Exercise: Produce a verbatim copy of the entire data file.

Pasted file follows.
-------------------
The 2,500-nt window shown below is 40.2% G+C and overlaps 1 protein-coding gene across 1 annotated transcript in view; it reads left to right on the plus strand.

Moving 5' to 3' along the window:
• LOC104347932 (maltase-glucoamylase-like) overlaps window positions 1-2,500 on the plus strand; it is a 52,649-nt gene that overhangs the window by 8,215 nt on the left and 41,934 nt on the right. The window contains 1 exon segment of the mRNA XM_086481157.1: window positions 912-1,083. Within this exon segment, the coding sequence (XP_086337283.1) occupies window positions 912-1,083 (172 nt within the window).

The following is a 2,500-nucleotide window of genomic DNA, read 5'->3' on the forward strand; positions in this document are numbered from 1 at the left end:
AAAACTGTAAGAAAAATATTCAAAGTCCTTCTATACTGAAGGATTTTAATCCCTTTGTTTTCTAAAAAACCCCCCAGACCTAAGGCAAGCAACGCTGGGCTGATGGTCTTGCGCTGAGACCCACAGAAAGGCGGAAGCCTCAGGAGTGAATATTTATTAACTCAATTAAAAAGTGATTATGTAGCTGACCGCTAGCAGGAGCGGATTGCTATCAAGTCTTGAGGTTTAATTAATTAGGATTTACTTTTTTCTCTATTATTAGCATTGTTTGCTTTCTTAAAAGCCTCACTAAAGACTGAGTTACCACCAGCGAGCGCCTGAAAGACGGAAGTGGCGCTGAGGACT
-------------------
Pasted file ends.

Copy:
The 2,500-nt window shown below is 40.2% G+C and overlaps 1 protein-coding gene across 1 annotated transcript in view; it reads left to right on the plus strand.

Moving 5' to 3' along the window:
• LOC104347932 (maltase-glucoamylase-like) overlaps window positions 1-2,500 on the plus strand; it is a 52,649-nt gene that overhangs the window by 8,215 nt on the left and 41,934 nt on the right. The window contains 1 exon segment of the mRNA XM_086481157.1: window positions 912-1,083. Within this exon segment, the coding sequence (XP_086337283.1) occupies window positions 912-1,083 (172 nt within the window).

The following is a 2,500-nucleotide window of genomic DNA, read 5'->3' on the forward strand; positions in this document are numbered from 1 at the left end:
AAAACTGTAAGAAAAATATTCAAAGTCCTTCTATACTGAAGGATTTTAATCCCTTTGTTTTCTAAAAAACCCCCCAGACCTAAGGCAAGCAACGCTGGGCTGATGGTCTTGCGCTGAGACCCACAGAAAGGCGGAAGCCTCAGGAGTGAATATTTATTAACTCAATTAAAAAGTGATTATGTAGCTGACCGCTAGCAGGAGCGGATTGCTATCAAGTCTTGAGGTTTAATTAATTAGGATTTACTTTTTTCTCTATTATTAGCATTGTTTGCTTTCTTAAAAGCCTCACTAAAGACTGAGTTACCACCAGCGAGCGCCTGAAAGACGGAAGTGGCGCTGAGGACT